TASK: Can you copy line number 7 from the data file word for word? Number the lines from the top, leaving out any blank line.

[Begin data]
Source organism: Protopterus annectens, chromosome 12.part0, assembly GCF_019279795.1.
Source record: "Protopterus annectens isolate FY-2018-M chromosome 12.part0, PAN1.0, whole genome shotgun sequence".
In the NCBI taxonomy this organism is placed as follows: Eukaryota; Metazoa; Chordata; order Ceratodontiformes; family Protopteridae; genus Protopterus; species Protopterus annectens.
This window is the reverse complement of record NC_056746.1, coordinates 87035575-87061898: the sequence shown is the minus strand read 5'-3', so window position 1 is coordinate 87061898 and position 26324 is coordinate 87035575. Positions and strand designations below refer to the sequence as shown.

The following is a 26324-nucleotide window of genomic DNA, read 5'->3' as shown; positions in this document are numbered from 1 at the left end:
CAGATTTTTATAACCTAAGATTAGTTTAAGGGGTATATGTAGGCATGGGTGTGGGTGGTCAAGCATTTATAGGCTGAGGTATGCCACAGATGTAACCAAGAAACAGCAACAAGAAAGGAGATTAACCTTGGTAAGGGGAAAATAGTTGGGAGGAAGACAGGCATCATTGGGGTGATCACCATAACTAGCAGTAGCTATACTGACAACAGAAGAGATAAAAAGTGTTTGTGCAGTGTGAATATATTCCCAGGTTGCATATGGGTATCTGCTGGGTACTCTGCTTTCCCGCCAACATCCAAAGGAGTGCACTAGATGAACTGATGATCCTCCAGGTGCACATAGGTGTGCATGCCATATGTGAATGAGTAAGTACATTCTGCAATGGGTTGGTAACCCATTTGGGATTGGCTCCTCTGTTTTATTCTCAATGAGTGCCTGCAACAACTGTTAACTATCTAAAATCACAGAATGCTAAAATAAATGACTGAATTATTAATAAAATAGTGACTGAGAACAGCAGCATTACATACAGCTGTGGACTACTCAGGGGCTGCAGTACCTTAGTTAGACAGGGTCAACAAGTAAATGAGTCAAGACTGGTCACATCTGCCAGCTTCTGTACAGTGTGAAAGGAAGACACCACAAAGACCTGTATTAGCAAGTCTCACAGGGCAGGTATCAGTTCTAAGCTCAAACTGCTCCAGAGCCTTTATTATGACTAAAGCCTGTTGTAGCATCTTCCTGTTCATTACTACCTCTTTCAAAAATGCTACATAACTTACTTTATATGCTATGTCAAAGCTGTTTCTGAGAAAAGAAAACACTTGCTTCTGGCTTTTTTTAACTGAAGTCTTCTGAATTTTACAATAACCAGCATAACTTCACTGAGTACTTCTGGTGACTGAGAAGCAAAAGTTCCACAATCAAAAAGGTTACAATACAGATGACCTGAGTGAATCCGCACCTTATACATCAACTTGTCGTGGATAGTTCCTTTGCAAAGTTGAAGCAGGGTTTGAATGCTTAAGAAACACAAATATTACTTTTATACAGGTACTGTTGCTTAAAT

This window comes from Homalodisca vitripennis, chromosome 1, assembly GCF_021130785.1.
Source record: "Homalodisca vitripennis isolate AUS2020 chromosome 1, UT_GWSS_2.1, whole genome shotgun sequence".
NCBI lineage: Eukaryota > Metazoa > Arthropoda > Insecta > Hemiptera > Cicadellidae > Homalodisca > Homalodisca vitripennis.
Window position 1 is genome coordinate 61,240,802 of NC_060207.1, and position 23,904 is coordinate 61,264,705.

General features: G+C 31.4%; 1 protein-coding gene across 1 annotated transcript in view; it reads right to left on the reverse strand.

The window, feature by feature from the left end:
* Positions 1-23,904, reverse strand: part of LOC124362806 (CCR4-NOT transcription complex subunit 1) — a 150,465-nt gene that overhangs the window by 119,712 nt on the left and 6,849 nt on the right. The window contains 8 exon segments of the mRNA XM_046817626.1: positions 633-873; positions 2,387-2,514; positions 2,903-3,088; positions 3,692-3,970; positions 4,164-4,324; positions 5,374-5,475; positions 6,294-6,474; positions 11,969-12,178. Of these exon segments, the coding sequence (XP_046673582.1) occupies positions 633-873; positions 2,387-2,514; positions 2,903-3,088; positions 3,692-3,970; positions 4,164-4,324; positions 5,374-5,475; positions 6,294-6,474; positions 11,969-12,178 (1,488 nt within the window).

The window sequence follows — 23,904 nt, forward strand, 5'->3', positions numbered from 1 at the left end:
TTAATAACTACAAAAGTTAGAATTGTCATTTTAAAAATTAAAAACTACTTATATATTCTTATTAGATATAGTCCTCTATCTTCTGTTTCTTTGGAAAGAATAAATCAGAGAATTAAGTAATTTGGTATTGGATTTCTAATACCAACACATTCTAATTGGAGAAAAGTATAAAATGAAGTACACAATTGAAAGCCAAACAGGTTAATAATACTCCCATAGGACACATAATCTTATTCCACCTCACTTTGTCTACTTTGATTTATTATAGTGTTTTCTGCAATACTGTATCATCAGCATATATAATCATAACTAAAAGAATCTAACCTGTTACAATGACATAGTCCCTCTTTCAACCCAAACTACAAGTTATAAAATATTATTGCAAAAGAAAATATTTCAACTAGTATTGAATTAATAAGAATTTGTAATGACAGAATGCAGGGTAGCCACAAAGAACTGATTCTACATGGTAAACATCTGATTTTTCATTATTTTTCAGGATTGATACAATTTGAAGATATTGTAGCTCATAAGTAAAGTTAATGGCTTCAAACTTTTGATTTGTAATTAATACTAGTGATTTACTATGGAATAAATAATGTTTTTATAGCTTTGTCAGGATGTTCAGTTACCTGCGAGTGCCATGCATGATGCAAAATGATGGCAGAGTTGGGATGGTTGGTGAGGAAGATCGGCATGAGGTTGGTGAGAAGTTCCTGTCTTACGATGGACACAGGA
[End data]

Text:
This window comes from Homalodisca vitripennis, chromosome 1, assembly GCF_021130785.1.